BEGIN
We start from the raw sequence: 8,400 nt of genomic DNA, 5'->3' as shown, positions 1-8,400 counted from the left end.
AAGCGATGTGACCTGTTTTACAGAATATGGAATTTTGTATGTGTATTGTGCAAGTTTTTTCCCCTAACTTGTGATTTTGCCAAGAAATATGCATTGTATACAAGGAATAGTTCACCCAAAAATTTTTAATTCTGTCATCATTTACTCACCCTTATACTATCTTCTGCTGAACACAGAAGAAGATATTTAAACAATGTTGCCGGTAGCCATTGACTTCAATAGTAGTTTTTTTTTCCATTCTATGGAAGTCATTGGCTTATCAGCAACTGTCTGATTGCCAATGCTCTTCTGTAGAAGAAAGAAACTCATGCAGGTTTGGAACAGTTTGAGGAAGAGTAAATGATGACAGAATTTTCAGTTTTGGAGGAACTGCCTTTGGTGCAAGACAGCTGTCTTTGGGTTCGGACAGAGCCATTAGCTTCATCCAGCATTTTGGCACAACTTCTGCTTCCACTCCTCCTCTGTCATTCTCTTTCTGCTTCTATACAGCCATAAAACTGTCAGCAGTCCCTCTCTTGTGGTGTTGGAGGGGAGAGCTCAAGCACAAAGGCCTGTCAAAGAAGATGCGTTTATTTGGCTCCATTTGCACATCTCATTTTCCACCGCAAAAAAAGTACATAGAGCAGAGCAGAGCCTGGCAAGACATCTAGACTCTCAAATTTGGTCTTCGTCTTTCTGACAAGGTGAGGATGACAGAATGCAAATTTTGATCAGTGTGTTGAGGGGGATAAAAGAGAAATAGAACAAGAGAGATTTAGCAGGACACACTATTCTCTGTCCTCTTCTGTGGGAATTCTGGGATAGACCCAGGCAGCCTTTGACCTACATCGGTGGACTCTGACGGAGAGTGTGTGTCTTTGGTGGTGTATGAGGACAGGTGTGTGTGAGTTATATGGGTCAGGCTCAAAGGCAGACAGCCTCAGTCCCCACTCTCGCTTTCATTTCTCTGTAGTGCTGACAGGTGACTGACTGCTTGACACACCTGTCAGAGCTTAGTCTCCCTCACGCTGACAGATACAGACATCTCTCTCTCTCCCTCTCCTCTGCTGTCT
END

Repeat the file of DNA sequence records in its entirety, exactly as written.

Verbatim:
We start from the raw sequence: 8,400 nt of genomic DNA, 5'->3' as shown, positions 1-8,400 counted from the left end.
AAGCGATGTGACCTGTTTTACAGAATATGGAATTTTGTATGTGTATTGTGCAAGTTTTTTCCCCTAACTTGTGATTTTGCCAAGAAATATGCATTGTATACAAGGAATAGTTCACCCAAAAATTTTTAATTCTGTCATCATTTACTCACCCTTATACTATCTTCTGCTGAACACAGAAGAAGATATTTAAACAATGTTGCCGGTAGCCATTGACTTCAATAGTAGTTTTTTTTTCCATTCTATGGAAGTCATTGGCTTATCAGCAACTGTCTGATTGCCAATGCTCTTCTGTAGAAGAAAGAAACTCATGCAGGTTTGGAACAGTTTGAGGAAGAGTAAATGATGACAGAATTTTCAGTTTTGGAGGAACTGCCTTTGGTGCAAGACAGCTGTCTTTGGGTTCGGACAGAGCCATTAGCTTCATCCAGCATTTTGGCACAACTTCTGCTTCCACTCCTCCTCTGTCATTCTCTTTCTGCTTCTATACAGCCATAAAACTGTCAGCAGTCCCTCTCTTGTGGTGTTGGAGGGGAGAGCTCAAGCACAAAGGCCTGTCAAAGAAGATGCGTTTATTTGGCTCCATTTGCACATCTCATTTTCCACCGCAAAAAAAGTACATAGAGCAGAGCAGAGCCTGGCAAGACATCTAGACTCTCAAATTTGGTCTTCGTCTTTCTGACAAGGTGAGGATGACAGAATGCAAATTTTGATCAGTGTGTTGAGGGGGATAAAAGAGAAATAGAACAAGAGAGATTTAGCAGGACACACTATTCTCTGTCCTCTTCTGTGGGAATTCTGGGATAGACCCAGGCAGCCTTTGACCTACATCGGTGGACTCTGACGGAGAGTGTGTGTCTTTGGTGGTGTATGAGGACAGGTGTGTGTGAGTTATATGGGTCAGGCTCAAAGGCAGACAGCCTCAGTCCCCACTCTCGCTTTCATTTCTCTGTAGTGCTGACAGGTGACTGACTGCTTGACACACCTGTCAGAGCTTAGTCTCCCTCACGCTGACAGATACAGACATCTCTCTCTCTCCCTCTCCTCTGCTGTCT